No one knows…
Last year during an interview Jonathan Riddell, the lead developer of Kubuntu, told us that Ubuntu teams were telling Linux Mint that they needed a license from Canonical in order to use compiled packages from Ubuntu.
For those curious how AMD's Catalyst Linux performance is doing as we get 2014 underway with the first Catalyst 14.1 beta, here are benchmarks from nine different AMD Radeon graphics cards under Ubuntu Linux and running this latest publicly available driver when looking at both the OpenGL graphics and OpenCL compute performance.
The wallpaper contest for Ubuntu 14.04 Trusty Tahr is taking part right now, everybody being able to submit their photos until the 5th of March 2014.
Canonical had raised hopes that its plan for Ubuntu to span PCs and mobile devices would be realised with the upcoming Ubuntu 14.04 release, providing a write-once, run-on-many template similar to that planned by Google for its Chrome OS and Android app convergence.
This is already possible on paper and the infrastructure is in place on smartphone and tablet versions of Ubuntu through its new Unity 8 user interface.
However, Canonical has decided to postpone the rollout of Unity 8 for desktop machines, citing security concerns, and it will now not appear along with the Mir display server this coming autumn.
With this move Canonical has slowed the alienation of Ubuntu from the rest of the Linux community. It also shows that Canonical also understand that it can’t fork it’s path too much from the mainstream Linux community, especially from mommy Debian. In a nutshell it’s a wise and welcome decision by Ubuntu leadership and will help them focus on more pressing issues which will help make Ubuntu better.
The Ubuntu team is pleased to announce the release of Ubuntu 12.04.4 LTS (Long-Term Support) for its Desktop, Server, Cloud, and Core products, as well as other flavours of Ubuntu with long-term support.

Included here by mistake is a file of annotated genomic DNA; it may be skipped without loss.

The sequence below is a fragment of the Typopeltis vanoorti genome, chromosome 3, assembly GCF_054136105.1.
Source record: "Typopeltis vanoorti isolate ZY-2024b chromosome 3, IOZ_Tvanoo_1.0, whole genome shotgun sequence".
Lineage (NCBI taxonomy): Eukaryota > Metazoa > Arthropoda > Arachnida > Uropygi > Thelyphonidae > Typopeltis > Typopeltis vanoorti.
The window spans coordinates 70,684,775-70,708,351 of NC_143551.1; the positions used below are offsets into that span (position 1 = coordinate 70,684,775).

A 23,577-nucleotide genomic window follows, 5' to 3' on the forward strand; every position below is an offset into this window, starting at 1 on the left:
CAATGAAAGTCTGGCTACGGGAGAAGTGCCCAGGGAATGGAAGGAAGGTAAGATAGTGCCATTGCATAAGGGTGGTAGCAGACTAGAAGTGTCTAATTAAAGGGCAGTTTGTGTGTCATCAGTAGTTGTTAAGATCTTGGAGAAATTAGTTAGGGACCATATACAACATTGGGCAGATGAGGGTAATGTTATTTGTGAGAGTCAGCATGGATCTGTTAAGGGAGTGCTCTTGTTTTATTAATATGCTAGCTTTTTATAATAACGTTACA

Last week I was in Orlando sprinting with my team as well as the platform, SDK, and security teams and some desktop and design folks. As usual after a sprint, I have been slammed catching up with email, but I wanted to provide a summary of some work going that you can expect to see soon in the Ubuntu app developer platform.
Vodafone joined Ubuntu’s Carrier Advisory Group, as Ubuntu demoed progress on a unified desktop/mobile UI, but a Debian decision may further isolate Ubuntu.
Canonical has yet to sign up any vendors or carriers for upcoming smart phones running Ubuntu, which is not surprising, considering the first Ubuntu phone release appears to have slipped to 2015. However, the company has signed up an impressive roster of mobile providers that are at least intrigued enough to join its Carrier Advisory Group (CAG). Now, leading European carrier Vodafone has joined the pack, which already includes U.S. carriers including Verizon Wireless and T-Mobile.
The distribution of Steam keys to the Debian and Ubuntu developers is being handled by a third-party company called Collabora, which is consulting Valve in open source matters.
One of the Collabora employees, who is actually responsible for sending the keys and verifying the authenticity of the developers, has posted a very interesting blog message, detailing some of the techniques and emails from various scammers.